Wednesday, November 15, 2006 - 9:15 AM

Towards National Prediction of Manure N Availability: Soil Influence on Nitrifier Community and Nitrification.

Ann-Marie Fortuna1, C. W. Honeycutt2, Terence L. Marsh3, Tim Griffin2, Robert Larkin2, Zhongqi He2, Brian Wienhold4, Karamat Sistani2, Stephan Albrecht5, Bryan Woodbury6, H. A. Torbert2, J. Mark Powell7, Robert Hubbard8, Roger Eigenberg9, and Robert Wright10. (1) USDA-ARS, New England Plant, Soil, & Water Laboratory, Orono, ME 04469-5753, (2) USDA-ARS, Orono, ME 04469-5753, (3) Michigan State Univ, Dept. of Microbiology and Molecular Genetics, 6171 Biomed Phys Sci, E. Lansing, MI 48824, (4) East Campus, USDA-ARS, USDA-ARS Univ. of Nebraska, 120 Keim Hall, Lincoln, NE 68583-0934, (5) Columbia Plateau Conserv.Res.Ctr., PO Box 370, Pendleton, OR 97801-0370, United States of America, (6) PO Box 166, State Spur 18d, Clay Center, NE 68933, (7) 1925 Linden Drive, USDA-ARS, University of Wisconsin-Madison, USDA-ARS Dairy For. Research Ctr., Madison, WI 53706, (8) USDA-ARS, SE Watershed Lab, PO Box 748, Tifton, GA 31793, (9) USDA, USDA-ARS, PO Box 166, Clay Center, NE 68933, (10) USDA-ARS, Nat'l Prog. Staff, 5601 Sunnyside Ave.,Rm.4-2282, Beltsville, MD 20705-5140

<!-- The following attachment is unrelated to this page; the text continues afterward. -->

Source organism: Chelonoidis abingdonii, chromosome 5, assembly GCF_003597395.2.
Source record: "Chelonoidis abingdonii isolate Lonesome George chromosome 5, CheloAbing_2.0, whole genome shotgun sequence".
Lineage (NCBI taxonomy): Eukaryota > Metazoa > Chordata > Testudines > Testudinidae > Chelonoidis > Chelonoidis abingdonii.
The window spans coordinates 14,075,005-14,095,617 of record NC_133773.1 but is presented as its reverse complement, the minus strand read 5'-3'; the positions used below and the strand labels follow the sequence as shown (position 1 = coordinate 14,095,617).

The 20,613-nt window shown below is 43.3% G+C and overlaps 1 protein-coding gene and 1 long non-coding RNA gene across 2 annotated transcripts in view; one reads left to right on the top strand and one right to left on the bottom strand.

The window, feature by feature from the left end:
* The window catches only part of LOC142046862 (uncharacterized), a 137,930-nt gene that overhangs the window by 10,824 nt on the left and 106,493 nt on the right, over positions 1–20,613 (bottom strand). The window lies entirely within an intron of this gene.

The majority of N transformations in the soil are biologically mediated processes. Physical and chemical processes related to soil type also affect the rate of N transformations such as nitrification and ammonia volatilization. Ammonium and ammonia held on exchange sites or fixed by clays can reduce ammonia volatilization and nitrification rates by influencing substrate availability. Different species of nitrifiers have varying nitrification rates and ability to scavenge NH4+. Our research was designed to determine the effect of soil type on NH4+ transformations and availability to nitrifiers. The availability of NH4+ is expected to influence the dynamics and structure of nitrifier communities. Soil samples were collected at USDA-ARS sites across a variety of ecoregions and soil types. Each soil series was used in a 30 d incubation containing a dairy slurry (300 kg N ha-1) amended soil and a soil control. Sub samples were removed at 5 time intervals for analyses of nitrification potentials and community structure of beta-ammonia oxidizers via terminal restriction fragment length polymorphism. Separating out the effect of microbial community structure and soil type on N transformations will improve our understanding of nutrient cycling, as well as, bridge the gap between soil chemistry and microbiology.